It is no wonder why a lot is written about law firm succession planning.  Transferring a law firm onto the next generation so the institution endures is the ideal for most but unattainable for many.  Sue Remley’s Succession Planning:  How to Hand Your Law Firm to the Next Generation presents the issue clearly and provides some thoughtful ideas about how it is best accomplished.  But as I wrote in Succession Planning at the Smaller Law Firm-A Bigger Challenge, affecting a succession plan at a smaller law firm can be far from easy.

Even though succession planning at a smaller law firm can be difficult, by no means is it impossible.  Positioning a smaller law firm so that it thrives generationally is a matter of advance planning and discipline.  Dramatic steps are not necessarily required but there can be no substitute for approaching each day with the future in mind.

Think About Your Firm with a Long-Term View.  One of the difficulties faced by large law firms is that true long-term value may become secondary to short-term financial rewards to the owners.  A large law firm that sacrifices short-term profitability so that it can build for the future risks defections from owners possessing a short-term outlook.  For that reason, large law firms often find it difficult to dedicate current resources to long-term value creation.  In a small firm, however, where ownership is less dispersed, a true sense of ownership can exist and be convinced into building for the future.  In some respects, therefore, a smaller law firm may be more suited to preparing for succession planning than often thought.

Make Hiring Decisions Premised on Longevity.  Not all associate candidates or lateral hires aspire to work at an AmLaw 200 law firm.  Many young candidates eschew the BigLaw option because it offers little in career longevity-a point BigLaw may acknowledge based on its turnover statistics.  Smaller law firm desiring a multi-generational future should make young lawyer hiring decisions thinking about how each candidate may grow into a long-term contributor.  Just because a firm is small does not mean potential long-term contributors are not available in the marketplace.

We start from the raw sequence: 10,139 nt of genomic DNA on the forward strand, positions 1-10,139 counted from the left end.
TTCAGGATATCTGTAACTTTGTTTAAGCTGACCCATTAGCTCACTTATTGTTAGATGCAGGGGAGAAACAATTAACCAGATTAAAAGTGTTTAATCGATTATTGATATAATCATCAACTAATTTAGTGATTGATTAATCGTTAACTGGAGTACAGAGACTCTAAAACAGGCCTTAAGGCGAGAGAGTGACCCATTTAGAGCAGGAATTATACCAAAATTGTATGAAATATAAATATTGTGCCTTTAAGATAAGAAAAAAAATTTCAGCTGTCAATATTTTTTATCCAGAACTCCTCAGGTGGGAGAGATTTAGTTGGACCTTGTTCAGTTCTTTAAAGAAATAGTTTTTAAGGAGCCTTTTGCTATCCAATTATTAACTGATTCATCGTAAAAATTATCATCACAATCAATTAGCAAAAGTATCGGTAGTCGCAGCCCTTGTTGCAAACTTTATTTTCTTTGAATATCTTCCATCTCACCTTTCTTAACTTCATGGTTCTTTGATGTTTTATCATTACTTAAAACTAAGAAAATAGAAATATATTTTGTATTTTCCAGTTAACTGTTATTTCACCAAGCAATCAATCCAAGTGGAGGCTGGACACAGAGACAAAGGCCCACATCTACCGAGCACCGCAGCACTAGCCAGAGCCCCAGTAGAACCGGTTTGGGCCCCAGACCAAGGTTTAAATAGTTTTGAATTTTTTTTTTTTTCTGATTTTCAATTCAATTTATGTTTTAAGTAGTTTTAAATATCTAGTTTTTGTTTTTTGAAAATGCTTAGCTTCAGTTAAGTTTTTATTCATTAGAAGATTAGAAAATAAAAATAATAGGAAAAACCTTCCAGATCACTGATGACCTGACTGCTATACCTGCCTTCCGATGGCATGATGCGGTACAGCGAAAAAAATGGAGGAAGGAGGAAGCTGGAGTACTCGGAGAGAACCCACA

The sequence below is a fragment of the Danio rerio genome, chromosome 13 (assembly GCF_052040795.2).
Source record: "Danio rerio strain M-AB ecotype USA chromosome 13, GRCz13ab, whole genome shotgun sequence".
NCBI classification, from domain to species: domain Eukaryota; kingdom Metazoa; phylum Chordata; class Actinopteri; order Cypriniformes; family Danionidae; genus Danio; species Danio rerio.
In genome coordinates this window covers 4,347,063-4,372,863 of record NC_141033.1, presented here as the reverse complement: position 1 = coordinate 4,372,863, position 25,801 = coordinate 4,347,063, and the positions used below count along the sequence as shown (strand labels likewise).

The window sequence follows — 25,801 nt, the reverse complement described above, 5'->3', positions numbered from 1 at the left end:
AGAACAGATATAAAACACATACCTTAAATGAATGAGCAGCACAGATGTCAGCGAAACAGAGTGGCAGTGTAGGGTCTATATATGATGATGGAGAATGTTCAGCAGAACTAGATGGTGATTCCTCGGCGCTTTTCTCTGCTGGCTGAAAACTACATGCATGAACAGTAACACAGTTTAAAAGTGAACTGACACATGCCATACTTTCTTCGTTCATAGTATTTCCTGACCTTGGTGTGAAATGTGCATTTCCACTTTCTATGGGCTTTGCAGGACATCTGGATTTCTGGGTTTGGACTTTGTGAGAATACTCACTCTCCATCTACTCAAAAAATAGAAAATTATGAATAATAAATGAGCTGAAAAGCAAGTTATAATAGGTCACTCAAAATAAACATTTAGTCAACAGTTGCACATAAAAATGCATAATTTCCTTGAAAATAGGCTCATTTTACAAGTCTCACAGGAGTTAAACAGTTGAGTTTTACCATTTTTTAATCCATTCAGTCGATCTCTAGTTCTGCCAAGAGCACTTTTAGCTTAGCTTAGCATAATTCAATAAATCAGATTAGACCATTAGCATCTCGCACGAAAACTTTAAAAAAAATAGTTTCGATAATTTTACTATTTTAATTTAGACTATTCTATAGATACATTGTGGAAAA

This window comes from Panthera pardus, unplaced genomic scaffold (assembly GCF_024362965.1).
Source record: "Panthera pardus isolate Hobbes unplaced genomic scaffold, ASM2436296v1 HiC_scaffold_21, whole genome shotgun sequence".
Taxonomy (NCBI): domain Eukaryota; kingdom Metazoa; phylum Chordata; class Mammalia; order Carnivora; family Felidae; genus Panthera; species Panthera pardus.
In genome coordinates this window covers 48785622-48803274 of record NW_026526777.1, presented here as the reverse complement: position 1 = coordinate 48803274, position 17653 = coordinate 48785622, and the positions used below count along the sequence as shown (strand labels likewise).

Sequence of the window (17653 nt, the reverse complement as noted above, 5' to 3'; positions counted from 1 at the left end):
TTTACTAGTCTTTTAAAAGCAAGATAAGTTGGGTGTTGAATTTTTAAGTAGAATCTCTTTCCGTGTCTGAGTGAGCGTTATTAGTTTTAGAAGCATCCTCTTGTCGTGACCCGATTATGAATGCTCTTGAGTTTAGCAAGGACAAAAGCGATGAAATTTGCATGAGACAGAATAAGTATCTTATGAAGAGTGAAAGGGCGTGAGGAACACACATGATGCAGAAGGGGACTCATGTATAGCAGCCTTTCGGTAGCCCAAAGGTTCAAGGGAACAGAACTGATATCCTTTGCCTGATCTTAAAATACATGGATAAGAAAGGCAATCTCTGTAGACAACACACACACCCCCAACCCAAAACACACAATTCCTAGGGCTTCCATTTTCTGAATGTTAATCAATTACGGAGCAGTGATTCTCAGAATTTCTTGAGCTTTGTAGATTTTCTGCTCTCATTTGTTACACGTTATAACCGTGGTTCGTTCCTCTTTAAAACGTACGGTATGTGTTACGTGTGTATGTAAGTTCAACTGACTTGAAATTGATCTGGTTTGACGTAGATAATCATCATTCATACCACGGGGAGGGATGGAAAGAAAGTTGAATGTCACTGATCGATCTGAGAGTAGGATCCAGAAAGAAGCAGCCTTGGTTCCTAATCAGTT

Include a Leadership Assessment in Annual Reviews.  Most law firms review their young lawyers annually to assess economic contribution and to provide constructive feedback.  Smaller law firms thinking long-term will include an assessment about an attorney’s leadership qualities and efforts for the firm’s institutional benefit during the preceding year.  Law firms thinking about the future cannot think only about billable hours and substantive milestones if the future of the law firm is valued.

Assign Firm Projects and/or Responsibilities to Your Younger Lawyers.  Sue Remley identified the difficulty that senior lawyers have with letting go of control.  It won’t seem so much like letting go if the firm develops the practice of integrating young lawyers into important roles for firm projects or responsibilities.  Not only will doing so make the transition to succession easier in the future, but the training of the younger lawyers “by doing” will be individually invaluable as well as beneficial to senior management.  Moreover, early involvement in firm projects or activities can reduce the demands on senior level lawyers.

Contributions to the Firm Should Be Rewarded.  Financial reward for firm projects or responsibilities tackled, even if modest, is crucial to the development of the next generation.  Just as one should reward business development successes, rewards for successful efforts at strengthening the firm should likewise be granted.  Positive reinforcement will aid the firm in the present but also create leadership for the future.

The seeds for succession planning must be planted and watered if future leadership is to be harvested.  Is there any reason these simple steps should not be a part of a law firm’s long-term strategy?